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Posted by Amanda Smith
Amanda covers biodiversity of our planet.
Contact: bio@sciglow.com

Shrewd savannah species choose friends with benefits on the African plains

Their findings show that herbivores seek out the company of species with the most informative alarm calls who can alert them to the threat of nearby predators.

2 weeks ago by University of Liverpool

For species trying to boost their chances of avoiding predation, it could be a classic case of ‘it’s not what you know, it’s who you know that matters,’ according to new research.

Seeing groups of different wild animals hanging out together on the plains of Africa is not unusual, but why and how these social groups form has puzzled ecologists for many years.

For four years, a team of zoologists from the universities of Liverpool and York has been studying the formation of mixed groups of herbivore species on the African savannahs in Masai Mara, Kenya.

Mixed-species group of zebras, eland, wildebeest and impala in the Masai Mara. Credit: Jakob Bro-Jørgensen

Their findings, published in Ecology Letters, show that herbivores seek out the company of species with the most informative alarm calls who can alert them to the threat of nearby predators.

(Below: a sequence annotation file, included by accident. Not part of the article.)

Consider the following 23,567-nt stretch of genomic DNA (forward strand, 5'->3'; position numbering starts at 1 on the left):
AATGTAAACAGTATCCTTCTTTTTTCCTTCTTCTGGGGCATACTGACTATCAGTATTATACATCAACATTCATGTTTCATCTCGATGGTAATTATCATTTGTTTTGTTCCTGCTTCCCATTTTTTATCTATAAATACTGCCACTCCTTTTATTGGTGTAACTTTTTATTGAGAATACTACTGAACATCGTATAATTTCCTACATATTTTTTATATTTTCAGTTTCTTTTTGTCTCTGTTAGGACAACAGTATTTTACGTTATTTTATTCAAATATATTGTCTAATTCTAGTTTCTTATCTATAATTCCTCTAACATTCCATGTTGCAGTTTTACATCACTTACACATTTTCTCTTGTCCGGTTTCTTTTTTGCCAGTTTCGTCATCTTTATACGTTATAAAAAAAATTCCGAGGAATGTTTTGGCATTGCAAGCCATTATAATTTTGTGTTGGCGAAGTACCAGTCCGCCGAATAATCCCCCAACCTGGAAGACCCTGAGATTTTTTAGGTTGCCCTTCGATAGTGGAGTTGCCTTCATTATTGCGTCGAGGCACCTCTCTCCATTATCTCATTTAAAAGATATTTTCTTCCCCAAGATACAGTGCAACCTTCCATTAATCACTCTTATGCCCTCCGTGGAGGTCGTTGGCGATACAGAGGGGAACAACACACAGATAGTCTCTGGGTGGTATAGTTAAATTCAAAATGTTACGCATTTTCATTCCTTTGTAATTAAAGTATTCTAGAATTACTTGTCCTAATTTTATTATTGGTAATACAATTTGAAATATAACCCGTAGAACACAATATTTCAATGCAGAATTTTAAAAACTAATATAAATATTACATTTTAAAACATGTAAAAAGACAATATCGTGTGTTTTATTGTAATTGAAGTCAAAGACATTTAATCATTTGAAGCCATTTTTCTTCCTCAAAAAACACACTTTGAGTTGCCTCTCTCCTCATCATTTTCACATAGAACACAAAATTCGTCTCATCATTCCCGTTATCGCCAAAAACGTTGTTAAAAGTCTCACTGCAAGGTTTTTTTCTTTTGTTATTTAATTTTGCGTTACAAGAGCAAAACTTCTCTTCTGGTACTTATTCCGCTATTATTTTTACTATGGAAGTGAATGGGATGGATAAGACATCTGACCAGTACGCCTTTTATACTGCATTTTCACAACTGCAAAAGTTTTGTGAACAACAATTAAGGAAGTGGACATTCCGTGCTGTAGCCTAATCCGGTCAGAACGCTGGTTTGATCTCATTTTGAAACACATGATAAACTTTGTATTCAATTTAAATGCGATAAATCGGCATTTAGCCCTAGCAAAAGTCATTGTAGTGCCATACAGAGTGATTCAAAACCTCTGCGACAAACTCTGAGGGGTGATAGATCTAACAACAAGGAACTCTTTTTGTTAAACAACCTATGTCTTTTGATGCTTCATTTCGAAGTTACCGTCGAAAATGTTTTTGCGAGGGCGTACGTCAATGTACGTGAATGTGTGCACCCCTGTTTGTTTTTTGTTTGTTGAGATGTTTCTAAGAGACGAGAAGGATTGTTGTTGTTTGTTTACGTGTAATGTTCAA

“Often ecologists focus simply on the location of food and predators to understand how animals distribute themselves in nature, but we’ve shown that animals choose to live alongside other species who can provide them with valuable information, in this case about predation risk,” explains University of Liverpool researcher Dr Jakob Bro-Jorgensen.

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To carry out the study, the researchers created a theoretical model that predicts which combinations of characteristics cause species to join in mixed groups in a multi-species community. They then tested their model’s predictions in a community-wide field study of African savannah herbivores using multi-layered network analysis.

In addition to informative alarm calls, vigilance and vulnerability were also found to be driving factors of social group formation. Species who are not themselves very vigilant were found to be more likely to join mixed groups, presumably to compensate for their lower ability to spot predators. Similarly, species deemed to be more vulnerable to predators were also more likely to seek out the security provided by being in a mixed group.

Dr Jakob Bro-Jorgensen said: “Our study points to an intriguing complex social world where social relations between species range from mutually beneficial to parasitic. The impact of communication between species on social attraction and survival highlights the importance of taking behavioural links between species into account in order to understand how the natural world operates. This, in turn is crucial to uncovering how animal communities respond to current environmental changes and could help conservationists better predict the risk of extinction faced by endangered species who rely on information from others.”

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